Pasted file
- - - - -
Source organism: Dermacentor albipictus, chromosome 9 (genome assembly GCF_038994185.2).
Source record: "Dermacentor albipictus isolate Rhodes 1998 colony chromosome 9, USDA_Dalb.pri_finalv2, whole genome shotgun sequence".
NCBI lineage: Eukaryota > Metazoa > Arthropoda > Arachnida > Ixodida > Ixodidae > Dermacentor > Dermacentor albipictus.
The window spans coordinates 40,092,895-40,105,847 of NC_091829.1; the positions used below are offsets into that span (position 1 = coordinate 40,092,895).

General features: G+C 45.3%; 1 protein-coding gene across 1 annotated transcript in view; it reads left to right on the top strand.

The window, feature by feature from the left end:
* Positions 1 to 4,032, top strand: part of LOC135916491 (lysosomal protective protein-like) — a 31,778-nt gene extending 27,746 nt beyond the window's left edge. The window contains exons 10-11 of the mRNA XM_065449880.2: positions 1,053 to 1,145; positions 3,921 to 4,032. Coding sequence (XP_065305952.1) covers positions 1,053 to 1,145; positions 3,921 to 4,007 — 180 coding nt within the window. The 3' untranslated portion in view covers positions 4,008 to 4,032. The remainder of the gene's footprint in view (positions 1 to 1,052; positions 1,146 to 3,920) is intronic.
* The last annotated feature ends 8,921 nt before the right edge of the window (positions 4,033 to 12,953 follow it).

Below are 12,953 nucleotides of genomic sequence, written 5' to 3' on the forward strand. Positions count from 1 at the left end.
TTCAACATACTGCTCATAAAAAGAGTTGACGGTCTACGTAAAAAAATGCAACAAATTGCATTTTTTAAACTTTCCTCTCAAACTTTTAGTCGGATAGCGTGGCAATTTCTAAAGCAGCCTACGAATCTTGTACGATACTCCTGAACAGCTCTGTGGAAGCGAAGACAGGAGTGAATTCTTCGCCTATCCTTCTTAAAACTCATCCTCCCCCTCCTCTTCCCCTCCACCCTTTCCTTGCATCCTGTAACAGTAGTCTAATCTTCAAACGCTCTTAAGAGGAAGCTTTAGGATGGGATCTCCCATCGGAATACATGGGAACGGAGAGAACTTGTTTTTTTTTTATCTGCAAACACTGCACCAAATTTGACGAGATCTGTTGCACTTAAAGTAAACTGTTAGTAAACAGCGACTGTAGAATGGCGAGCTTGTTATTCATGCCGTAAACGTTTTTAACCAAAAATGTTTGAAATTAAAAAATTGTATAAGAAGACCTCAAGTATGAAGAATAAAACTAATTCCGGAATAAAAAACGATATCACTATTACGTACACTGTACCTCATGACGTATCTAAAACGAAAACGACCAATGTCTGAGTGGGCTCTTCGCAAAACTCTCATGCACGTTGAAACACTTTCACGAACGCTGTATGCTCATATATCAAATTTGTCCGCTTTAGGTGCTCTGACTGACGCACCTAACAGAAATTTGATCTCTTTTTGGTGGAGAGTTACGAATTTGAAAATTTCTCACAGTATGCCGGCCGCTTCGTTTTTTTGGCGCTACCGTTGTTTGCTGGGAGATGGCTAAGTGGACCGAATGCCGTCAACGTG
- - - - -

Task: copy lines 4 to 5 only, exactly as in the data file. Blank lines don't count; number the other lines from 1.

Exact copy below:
The window spans coordinates 40,092,895-40,105,847 of NC_091829.1; the positions used below are offsets into that span (position 1 = coordinate 40,092,895).

General features: G+C 45.3%; 1 protein-coding gene across 1 annotated transcript in view; it reads left to right on the top strand.